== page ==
My Tiger Mom�s Subtle Ways
By Stephen Murphy-Shigematsu, Ed.D. on February 28, 2012
I never thought of mine as a Tiger Mom. She was nothing like Amy Chua in her captivating book, Battle Hymn of the Tiger Mother. Mine was an easy-going Japanese mother who simply encouraged us to do our best in school by having high expectations and setting a good example as a hard-working parent. I used this comforting image to justify my own laid back approach to parenting and the belief that motivation to learn had to come from within the child.   Read more...
Development Occurs in Relationship
By Josette Luvmour, PhD on February 25, 2012
A child’s relationship with educators and parents is central to the child’s perception of self and the world. Children learn in informal interactions with educators and in the family environment during everyday activities. To make those interactions as effective as possible, it is important to understand how the child sees the world and to nurture that child’s developmental needs. We can co-create educational environments with supportive relationships that match the child’s developmental capacities. Well-being flourishes in both child and adult.   Read more...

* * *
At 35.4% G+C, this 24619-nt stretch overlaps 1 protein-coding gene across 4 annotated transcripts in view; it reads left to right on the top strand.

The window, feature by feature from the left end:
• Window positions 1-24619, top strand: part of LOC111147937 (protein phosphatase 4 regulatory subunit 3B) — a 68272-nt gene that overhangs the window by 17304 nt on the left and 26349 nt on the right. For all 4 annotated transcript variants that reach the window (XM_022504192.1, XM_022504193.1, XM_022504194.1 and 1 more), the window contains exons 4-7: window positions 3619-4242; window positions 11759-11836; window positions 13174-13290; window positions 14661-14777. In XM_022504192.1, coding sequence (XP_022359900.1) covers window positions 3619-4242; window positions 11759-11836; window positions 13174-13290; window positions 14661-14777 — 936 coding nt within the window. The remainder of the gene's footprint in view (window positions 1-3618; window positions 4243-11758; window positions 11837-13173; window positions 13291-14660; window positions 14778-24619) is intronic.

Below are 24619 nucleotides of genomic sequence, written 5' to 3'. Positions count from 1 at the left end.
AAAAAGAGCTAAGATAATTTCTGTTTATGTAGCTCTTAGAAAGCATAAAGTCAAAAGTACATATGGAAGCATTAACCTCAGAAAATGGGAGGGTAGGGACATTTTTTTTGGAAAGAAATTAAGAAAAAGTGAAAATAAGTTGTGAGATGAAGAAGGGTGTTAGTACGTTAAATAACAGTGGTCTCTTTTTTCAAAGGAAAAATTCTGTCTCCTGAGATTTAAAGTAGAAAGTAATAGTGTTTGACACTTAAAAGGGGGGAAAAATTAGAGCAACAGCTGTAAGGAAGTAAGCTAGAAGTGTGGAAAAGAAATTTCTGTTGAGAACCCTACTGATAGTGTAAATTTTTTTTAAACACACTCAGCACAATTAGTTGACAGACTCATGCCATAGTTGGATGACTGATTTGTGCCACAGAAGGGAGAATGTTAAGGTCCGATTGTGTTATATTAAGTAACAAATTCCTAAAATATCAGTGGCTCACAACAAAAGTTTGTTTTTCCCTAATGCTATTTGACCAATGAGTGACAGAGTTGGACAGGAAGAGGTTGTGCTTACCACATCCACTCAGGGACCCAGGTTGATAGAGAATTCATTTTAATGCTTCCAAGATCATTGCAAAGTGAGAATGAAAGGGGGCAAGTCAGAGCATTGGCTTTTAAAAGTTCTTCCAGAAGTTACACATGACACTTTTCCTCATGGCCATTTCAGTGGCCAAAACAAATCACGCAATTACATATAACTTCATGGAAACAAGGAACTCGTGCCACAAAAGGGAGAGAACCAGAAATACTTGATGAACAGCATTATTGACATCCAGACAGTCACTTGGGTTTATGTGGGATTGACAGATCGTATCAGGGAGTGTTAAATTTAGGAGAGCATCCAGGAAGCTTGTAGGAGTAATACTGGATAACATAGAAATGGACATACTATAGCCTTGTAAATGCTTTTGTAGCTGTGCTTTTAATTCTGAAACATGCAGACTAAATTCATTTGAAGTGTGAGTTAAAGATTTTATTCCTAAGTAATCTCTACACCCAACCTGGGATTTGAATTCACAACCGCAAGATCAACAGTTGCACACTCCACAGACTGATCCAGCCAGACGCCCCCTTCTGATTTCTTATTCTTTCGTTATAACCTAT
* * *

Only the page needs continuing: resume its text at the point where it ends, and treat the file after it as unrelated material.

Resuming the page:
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*Parent Engagement at Home (33)
Learning environment (16)
Communicating (17)
Empathy (5)
Cooperation (2)
Critical Thinking (8)
Study Skills (5)
Social Skills (3)
Character Development (14)
Bullying Prevention (6)
Positive Discipline (10)
Parents as teachers (23)
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Empowering Children to Realize Their Potential for Good
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Resisting Raising Children Who Feel Entitled
This Week's #PTChat: Middle & High School Family Engagement Strategies